Table of Contents

Research Companion to Emotion in Organizations

Research Companion to Emotion in Organizations

New Horizons in Management series

Edited by Neal M. Ashkanasy and Cary L. Cooper

This Companion brings together many leading scholars to address a wide range of topics in 38 chapters, across five levels of organizational analysis – including within-person, between-person (individual differences), relationships, groups, and the organization as a whole. Chapters tackle structure and measurement of emotion, antecedents and consequences of positive and negative emotions, including effects on work satisfaction and performance. The expression, recognition, and regulation of emotion and the propagation of mood and emotion in groups are also dealt with. The Companion explores contemporary issues including leadership, organizational climate and culture, as well as organizational change.

Chapter 3: Fear and Loathing in the Workplace

Julie Fitness

Subjects: business and management, organisational behaviour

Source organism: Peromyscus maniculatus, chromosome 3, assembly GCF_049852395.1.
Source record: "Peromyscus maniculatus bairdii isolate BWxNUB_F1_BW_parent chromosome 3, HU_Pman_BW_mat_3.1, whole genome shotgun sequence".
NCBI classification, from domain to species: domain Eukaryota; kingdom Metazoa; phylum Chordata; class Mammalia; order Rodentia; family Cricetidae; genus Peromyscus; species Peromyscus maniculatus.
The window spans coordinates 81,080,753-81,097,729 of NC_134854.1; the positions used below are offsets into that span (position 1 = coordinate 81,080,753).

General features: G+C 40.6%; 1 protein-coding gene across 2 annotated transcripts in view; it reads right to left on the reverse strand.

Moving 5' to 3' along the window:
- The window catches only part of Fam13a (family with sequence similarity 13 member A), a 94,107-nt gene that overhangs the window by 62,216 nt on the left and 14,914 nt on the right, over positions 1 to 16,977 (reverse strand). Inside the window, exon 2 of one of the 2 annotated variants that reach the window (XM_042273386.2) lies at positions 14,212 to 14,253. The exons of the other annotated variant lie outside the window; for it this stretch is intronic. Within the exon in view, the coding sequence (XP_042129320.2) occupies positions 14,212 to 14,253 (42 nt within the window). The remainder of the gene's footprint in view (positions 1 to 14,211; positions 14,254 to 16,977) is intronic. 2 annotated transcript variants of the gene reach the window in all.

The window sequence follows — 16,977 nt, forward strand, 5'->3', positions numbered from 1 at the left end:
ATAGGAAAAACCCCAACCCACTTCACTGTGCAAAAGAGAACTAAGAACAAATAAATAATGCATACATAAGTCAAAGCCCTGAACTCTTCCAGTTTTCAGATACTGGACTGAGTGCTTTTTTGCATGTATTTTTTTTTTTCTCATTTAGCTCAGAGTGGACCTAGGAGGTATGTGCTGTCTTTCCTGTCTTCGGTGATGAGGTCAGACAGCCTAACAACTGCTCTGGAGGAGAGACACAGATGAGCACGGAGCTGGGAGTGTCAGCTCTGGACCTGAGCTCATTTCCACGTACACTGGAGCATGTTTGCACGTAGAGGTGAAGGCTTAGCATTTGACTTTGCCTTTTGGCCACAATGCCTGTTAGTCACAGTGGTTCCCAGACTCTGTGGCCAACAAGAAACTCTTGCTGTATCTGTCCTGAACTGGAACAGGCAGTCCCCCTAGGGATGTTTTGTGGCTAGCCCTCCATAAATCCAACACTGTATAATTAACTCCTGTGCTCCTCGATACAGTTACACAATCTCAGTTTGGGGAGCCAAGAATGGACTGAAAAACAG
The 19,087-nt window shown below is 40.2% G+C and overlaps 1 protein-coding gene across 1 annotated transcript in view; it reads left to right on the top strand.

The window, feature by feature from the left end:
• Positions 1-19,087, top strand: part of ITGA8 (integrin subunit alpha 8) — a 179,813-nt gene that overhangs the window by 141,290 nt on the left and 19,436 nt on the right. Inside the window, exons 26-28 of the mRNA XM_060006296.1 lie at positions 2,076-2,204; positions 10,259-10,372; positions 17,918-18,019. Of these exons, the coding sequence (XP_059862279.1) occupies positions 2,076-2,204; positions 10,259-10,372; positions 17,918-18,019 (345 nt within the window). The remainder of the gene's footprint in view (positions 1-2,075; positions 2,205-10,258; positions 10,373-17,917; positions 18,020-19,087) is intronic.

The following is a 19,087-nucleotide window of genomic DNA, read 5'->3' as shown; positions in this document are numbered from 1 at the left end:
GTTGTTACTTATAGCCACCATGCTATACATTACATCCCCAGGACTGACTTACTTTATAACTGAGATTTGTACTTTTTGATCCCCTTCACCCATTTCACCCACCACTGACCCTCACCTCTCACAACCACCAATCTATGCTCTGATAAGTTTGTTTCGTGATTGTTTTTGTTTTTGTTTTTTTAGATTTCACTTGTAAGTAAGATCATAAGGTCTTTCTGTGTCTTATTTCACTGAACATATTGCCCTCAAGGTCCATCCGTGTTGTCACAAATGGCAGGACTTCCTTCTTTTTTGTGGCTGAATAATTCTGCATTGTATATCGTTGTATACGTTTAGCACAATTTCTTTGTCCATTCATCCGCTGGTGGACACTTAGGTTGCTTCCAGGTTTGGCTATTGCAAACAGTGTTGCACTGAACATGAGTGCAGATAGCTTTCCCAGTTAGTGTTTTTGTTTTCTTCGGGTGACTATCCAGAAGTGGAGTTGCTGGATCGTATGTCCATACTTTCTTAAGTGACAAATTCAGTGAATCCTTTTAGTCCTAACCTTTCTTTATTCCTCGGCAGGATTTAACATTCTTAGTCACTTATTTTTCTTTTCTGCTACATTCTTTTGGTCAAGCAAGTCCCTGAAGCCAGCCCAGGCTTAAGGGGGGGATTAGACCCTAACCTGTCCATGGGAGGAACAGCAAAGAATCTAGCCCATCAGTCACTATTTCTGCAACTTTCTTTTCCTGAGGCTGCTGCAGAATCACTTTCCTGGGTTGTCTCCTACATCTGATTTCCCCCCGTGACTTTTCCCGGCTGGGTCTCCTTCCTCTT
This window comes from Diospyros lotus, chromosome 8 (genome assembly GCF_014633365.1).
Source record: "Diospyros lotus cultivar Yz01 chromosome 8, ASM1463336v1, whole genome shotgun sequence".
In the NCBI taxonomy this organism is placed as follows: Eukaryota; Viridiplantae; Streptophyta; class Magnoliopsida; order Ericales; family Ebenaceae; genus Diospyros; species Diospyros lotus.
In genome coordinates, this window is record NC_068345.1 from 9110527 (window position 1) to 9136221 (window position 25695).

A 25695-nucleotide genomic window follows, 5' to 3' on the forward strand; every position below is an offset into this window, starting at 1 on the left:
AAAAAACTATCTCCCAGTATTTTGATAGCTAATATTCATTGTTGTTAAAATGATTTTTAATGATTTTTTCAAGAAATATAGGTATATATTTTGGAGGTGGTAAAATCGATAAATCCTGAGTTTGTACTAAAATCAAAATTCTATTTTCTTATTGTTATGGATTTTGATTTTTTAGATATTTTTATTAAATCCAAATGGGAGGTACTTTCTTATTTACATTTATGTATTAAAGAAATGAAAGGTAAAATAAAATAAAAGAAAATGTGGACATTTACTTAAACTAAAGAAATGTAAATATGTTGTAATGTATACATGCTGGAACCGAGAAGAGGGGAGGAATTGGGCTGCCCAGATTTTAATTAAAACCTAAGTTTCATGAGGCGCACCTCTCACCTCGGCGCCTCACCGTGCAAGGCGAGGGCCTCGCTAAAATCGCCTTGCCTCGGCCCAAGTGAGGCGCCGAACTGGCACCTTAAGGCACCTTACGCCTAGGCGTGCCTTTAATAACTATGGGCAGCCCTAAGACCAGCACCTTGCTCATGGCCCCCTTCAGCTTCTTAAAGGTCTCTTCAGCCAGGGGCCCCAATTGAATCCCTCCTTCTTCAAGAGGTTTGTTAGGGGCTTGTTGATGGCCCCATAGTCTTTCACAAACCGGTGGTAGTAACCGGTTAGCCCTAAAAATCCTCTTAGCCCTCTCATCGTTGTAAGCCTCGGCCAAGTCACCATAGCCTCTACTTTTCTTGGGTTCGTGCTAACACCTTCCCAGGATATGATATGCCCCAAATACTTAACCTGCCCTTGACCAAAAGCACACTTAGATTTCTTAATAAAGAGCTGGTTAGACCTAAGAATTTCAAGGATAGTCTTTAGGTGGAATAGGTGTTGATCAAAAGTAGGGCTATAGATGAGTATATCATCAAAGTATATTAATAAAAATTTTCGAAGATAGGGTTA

Julie Fitness [A]n Army functions best when you’re frightened of the man above you and contemptuous of your subordinates. (Mailer, 1948, p. 181) Introduction Negative emotions are ubiquitous in workplace relationships. Workers in every type of organizational context will sometimes fear their superiors, loathe their co-workers, and despise their subordinates. Moreover, workers’ experiences and expressions of these and other powerful emotions such as anger, disgust, and shame have the capacity to seriously damage workplace morale and productivity. However, there is still much we do not understand about the causes and consequences of such potentially difficult and destructive emotions in the workplace. The original brief for this chapter was negative emotions at work, but it should be noted from the outset that from a functionalist perspective, there are no truly ‘negative’ emotions. All emotions are potentially adaptive states of action readiness (Frijda, 2007) that may or may not feel ‘good’ and that may or may not have destructive consequences. Love, for example, is typically conceptualized as a positive emotion that feels wonderful and that motivates constructive behaviors. However, love can also be experienced as a torment that interferes with ongoing goals and plans and that has the potential to turn a workplace upside-down with intrigues, conflicts, and jealousies. Similarly, anger (a prototypically ‘negative’ emotion) may feel energizing and motivate constructive efforts to change an unjust situation (Lerner & Tiedens, 2006). Guilt, too, is an agonizing emotion that may, nonetheless, motivate constructive efforts to amend mistakes and repair...

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